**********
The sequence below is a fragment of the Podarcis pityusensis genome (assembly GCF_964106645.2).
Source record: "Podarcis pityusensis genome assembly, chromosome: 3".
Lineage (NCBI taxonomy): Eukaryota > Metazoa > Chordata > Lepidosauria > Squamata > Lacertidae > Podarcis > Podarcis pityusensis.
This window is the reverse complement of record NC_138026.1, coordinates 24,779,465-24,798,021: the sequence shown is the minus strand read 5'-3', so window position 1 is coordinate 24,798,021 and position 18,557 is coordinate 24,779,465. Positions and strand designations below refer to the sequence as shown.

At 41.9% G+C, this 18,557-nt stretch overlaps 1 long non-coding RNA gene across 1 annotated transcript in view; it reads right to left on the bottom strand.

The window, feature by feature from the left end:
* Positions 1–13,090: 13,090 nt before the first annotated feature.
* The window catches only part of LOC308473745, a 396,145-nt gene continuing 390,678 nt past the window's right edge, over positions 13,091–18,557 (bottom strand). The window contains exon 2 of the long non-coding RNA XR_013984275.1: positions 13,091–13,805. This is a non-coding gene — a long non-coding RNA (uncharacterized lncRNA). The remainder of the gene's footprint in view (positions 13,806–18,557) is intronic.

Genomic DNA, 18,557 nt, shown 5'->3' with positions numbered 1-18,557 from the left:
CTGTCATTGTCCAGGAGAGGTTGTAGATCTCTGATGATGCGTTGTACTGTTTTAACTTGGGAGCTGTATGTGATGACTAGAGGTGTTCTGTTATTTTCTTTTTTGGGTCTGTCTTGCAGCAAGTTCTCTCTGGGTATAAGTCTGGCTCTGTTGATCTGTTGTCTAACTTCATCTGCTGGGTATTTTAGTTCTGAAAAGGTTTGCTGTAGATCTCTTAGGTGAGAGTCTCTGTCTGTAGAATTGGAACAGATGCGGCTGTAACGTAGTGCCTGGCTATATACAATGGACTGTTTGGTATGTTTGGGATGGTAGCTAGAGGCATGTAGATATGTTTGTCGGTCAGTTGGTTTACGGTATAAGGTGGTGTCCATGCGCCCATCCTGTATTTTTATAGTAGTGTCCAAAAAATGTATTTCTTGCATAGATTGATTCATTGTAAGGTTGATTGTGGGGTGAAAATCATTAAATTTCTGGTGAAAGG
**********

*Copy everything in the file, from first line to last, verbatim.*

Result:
The sequence below is a fragment of the Podarcis pityusensis genome (assembly GCF_964106645.2).
Source record: "Podarcis pityusensis genome assembly, chromosome: 3".
Lineage (NCBI taxonomy): Eukaryota > Metazoa > Chordata > Lepidosauria > Squamata > Lacertidae > Podarcis > Podarcis pityusensis.
This window is the reverse complement of record NC_138026.1, coordinates 24,779,465-24,798,021: the sequence shown is the minus strand read 5'-3', so window position 1 is coordinate 24,798,021 and position 18,557 is coordinate 24,779,465. Positions and strand designations below refer to the sequence as shown.

At 41.9% G+C, this 18,557-nt stretch overlaps 1 long non-coding RNA gene across 1 annotated transcript in view; it reads right to left on the bottom strand.

The window, feature by feature from the left end:
* Positions 1–13,090: 13,090 nt before the first annotated feature.
* The window catches only part of LOC308473745, a 396,145-nt gene continuing 390,678 nt past the window's right edge, over positions 13,091–18,557 (bottom strand). The window contains exon 2 of the long non-coding RNA XR_013984275.1: positions 13,091–13,805. This is a non-coding gene — a long non-coding RNA (uncharacterized lncRNA). The remainder of the gene's footprint in view (positions 13,806–18,557) is intronic.

Genomic DNA, 18,557 nt, shown 5'->3' with positions numbered 1-18,557 from the left:
CTGTCATTGTCCAGGAGAGGTTGTAGATCTCTGATGATGCGTTGTACTGTTTTAACTTGGGAGCTGTATGTGATGACTAGAGGTGTTCTGTTATTTTCTTTTTTGGGTCTGTCTTGCAGCAAGTTCTCTCTGGGTATAAGTCTGGCTCTGTTGATCTGTTGTCTAACTTCATCTGCTGGGTATTTTAGTTCTGAAAAGGTTTGCTGTAGATCTCTTAGGTGAGAGTCTCTGTCTGTAGAATTGGAACAGATGCGGCTGTAACGTAGTGCCTGGCTATATACAATGGACTGTTTGGTATGTTTGGGATGGTAGCTAGAGGCATGTAGATATGTTTGTCGGTCAGTTGGTTTACGGTATAAGGTGGTGTCCATGCGCCCATCCTGTATTTTTATAGTAGTGTCCAAAAAATGTATTTCTTGCATAGATTGATTCATTGTAAGGTTGATTGTGGGGTGAAAATCATTAAATTTCTGGTGAAAGG